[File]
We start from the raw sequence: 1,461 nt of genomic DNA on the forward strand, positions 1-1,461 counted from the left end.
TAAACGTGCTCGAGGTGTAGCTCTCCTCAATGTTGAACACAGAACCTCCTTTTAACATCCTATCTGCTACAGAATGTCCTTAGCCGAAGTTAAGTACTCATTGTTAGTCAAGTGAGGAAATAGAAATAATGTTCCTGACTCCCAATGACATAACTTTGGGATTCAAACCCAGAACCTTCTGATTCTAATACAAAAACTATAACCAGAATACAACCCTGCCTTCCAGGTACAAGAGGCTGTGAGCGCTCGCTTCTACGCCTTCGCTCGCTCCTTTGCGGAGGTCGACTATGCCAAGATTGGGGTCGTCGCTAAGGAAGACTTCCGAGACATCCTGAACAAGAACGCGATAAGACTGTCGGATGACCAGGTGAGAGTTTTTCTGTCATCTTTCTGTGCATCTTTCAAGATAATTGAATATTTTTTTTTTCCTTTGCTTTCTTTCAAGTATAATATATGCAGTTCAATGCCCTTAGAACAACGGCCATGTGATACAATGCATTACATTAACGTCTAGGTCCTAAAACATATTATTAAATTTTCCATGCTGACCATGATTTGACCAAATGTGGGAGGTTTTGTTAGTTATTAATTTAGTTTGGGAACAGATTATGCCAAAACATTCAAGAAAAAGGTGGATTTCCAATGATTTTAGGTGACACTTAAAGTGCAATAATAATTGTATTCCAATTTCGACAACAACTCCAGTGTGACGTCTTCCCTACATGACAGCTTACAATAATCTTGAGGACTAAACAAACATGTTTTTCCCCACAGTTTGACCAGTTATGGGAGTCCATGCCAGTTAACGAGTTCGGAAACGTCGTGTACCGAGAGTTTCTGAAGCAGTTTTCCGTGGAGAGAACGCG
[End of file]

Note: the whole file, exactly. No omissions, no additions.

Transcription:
We start from the raw sequence: 1,461 nt of genomic DNA on the forward strand, positions 1-1,461 counted from the left end.
TAAACGTGCTCGAGGTGTAGCTCTCCTCAATGTTGAACACAGAACCTCCTTTTAACATCCTATCTGCTACAGAATGTCCTTAGCCGAAGTTAAGTACTCATTGTTAGTCAAGTGAGGAAATAGAAATAATGTTCCTGACTCCCAATGACATAACTTTGGGATTCAAACCCAGAACCTTCTGATTCTAATACAAAAACTATAACCAGAATACAACCCTGCCTTCCAGGTACAAGAGGCTGTGAGCGCTCGCTTCTACGCCTTCGCTCGCTCCTTTGCGGAGGTCGACTATGCCAAGATTGGGGTCGTCGCTAAGGAAGACTTCCGAGACATCCTGAACAAGAACGCGATAAGACTGTCGGATGACCAGGTGAGAGTTTTTCTGTCATCTTTCTGTGCATCTTTCAAGATAATTGAATATTTTTTTTTTCCTTTGCTTTCTTTCAAGTATAATATATGCAGTTCAATGCCCTTAGAACAACGGCCATGTGATACAATGCATTACATTAACGTCTAGGTCCTAAAACATATTATTAAATTTTCCATGCTGACCATGATTTGACCAAATGTGGGAGGTTTTGTTAGTTATTAATTTAGTTTGGGAACAGATTATGCCAAAACATTCAAGAAAAAGGTGGATTTCCAATGATTTTAGGTGACACTTAAAGTGCAATAATAATTGTATTCCAATTTCGACAACAACTCCAGTGTGACGTCTTCCCTACATGACAGCTTACAATAATCTTGAGGACTAAACAAACATGTTTTTCCCCACAGTTTGACCAGTTATGGGAGTCCATGCCAGTTAACGAGTTCGGAAACGTCGTGTACCGAGAGTTTCTGAAGCAGTTTTCCGTGGAGAGAACGCG